The Bank of Poland has issued a new coin honoring the life and work of artist Alfred Wierusz-Kowalski, whose paintings depicted ordinary life in the Polish countryside of the late 19th and early 20th centuries.
Born in Suwałki, Poland on October 11, 1849, Wierusz-Kowalski received his education in the Warsaw Drawing Class and at the Academy of Fine Arts in Dresden and in Munich. Wierusz-Kowalski later set up a private studio in Munich and became a leading representative among Polish painters there at the end of the 19th century.
The artist’s paintings were known for their realistic and emotive portrayals of everyday life in Polish villages and small towns, with scenes including horse-driven carts carrying passengers on muddy roads at dusk, excursions to the market, sleigh rides, wedding processions, and groups of carts on the way to church pulled by teams of horses. These images are set amidst the scenery of the Polish landscape, featuring meager trees, thickets, dusty roads, roads wet with melting snow, cottages perched in the distance, or woods outlined against the sky. The vibrant joyfulness of laughing peasants dashing through the snow in sleighs alternates with the melancholy contemplation of travelers getting ready for a journey at dawn.
The realism of Alfred Wierusz-Kowalski’s work is not just a result of his attention to true-to-life detail, but also his ability to express the mood and the essence of the presented scene and its surrounding landscape. Evocative, atmospheric, and immersed in the realities of the 19th century, his paintings quickly won popularity when sent to exhibitions and galleries in European and American cities, gaining lasting fame for the artist. Distinctions, awards, and purchases made by state and private collections have bolstered Wierusz-Kowalski’s reputation as a truly talented painter. Today, the artist’s work is displayed in numerous museums. Alfred Kowalski died on February 15, 1915 and was buried in Munich. Later, in 1936, the political climate necessitated that his remains be brought to Poland, where they were interred along the “Avenue of Merit” at the Powązki Cemetery in Warsaw.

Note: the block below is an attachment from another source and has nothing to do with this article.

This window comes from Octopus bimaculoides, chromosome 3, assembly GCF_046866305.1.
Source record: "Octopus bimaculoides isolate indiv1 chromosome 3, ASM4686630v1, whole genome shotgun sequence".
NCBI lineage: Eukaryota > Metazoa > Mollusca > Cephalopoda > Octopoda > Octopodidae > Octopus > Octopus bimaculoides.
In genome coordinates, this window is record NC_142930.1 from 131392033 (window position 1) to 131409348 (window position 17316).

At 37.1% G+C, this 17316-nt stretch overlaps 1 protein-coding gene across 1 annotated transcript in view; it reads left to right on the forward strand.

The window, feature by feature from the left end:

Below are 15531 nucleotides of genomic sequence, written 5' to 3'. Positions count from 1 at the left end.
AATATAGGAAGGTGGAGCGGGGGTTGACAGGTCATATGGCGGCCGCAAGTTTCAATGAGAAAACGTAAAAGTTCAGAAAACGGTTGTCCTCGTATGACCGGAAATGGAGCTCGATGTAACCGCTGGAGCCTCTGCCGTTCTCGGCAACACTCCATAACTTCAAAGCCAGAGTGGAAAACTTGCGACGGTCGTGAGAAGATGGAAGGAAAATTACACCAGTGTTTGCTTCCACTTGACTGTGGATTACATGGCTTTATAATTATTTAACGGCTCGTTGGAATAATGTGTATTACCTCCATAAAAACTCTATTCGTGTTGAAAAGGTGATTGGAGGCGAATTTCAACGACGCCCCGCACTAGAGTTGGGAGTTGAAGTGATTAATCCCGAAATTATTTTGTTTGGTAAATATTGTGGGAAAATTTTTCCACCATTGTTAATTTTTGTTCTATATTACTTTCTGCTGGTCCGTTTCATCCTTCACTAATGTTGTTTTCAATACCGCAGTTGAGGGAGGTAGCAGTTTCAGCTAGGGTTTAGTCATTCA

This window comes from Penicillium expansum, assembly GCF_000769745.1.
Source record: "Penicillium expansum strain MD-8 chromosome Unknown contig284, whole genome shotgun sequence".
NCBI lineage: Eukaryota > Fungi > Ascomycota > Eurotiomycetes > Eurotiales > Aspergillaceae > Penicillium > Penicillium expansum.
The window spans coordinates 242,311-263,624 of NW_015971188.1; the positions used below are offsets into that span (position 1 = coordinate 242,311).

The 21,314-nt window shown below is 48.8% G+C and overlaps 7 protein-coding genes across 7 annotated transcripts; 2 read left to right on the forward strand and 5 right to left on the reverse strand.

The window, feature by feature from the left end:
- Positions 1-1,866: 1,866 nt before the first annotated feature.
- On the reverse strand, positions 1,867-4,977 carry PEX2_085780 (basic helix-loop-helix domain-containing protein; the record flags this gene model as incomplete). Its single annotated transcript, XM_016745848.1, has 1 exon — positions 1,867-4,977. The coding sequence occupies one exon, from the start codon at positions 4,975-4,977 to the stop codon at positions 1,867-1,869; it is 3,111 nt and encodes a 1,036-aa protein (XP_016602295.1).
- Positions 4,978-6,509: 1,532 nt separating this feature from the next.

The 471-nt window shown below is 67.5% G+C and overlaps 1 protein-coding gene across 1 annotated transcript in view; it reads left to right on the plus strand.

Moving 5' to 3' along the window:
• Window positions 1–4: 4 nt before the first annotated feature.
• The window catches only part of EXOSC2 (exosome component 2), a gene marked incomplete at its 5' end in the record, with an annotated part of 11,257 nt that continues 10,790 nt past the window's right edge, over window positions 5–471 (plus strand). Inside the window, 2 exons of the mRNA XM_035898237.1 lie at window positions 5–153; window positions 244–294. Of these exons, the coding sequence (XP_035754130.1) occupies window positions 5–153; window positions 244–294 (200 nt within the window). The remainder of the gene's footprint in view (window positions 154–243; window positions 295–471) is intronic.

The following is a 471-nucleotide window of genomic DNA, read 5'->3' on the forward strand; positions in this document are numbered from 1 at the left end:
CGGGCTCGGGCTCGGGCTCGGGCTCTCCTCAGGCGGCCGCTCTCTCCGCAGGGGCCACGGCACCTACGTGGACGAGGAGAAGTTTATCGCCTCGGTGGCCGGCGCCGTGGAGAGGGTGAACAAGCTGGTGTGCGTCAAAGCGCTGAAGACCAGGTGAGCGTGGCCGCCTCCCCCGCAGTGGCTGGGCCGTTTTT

The coin, produced by the Polish Mint in Warsaw and designed by Dominika Karpińska-Kopiec, features on its obverse an image taken from of one of the artist’s most iconic paintings, “The Lone Wolf.” In the picture, a solitary wolf looks off toward a sleeping, snow-covered village. The national symbol is placed in the upper left corner. The reverse bears the artist’s portrait, based on a photograph taken at a Munich studio. A small palette of four colored paintbrushes is placed to the lower right of the portrait.
|Denomination||Metal||Weight||Dimensions||Quality||Mintage, up to|
|20 Zlotych||.925 silver||28 grams||40 / 28 mm.||Proof & colour||30,000 pieces|
The series “Polish Painters of the 19th and 20th Centuries” continues with this coin dedicated to Alfred Wierusz-Kowalski. For more information on this and other coins issued by the Bank of Poland, please visit their retail Web site. Information is offered in English and Polish, with international orders dispatched where applicable.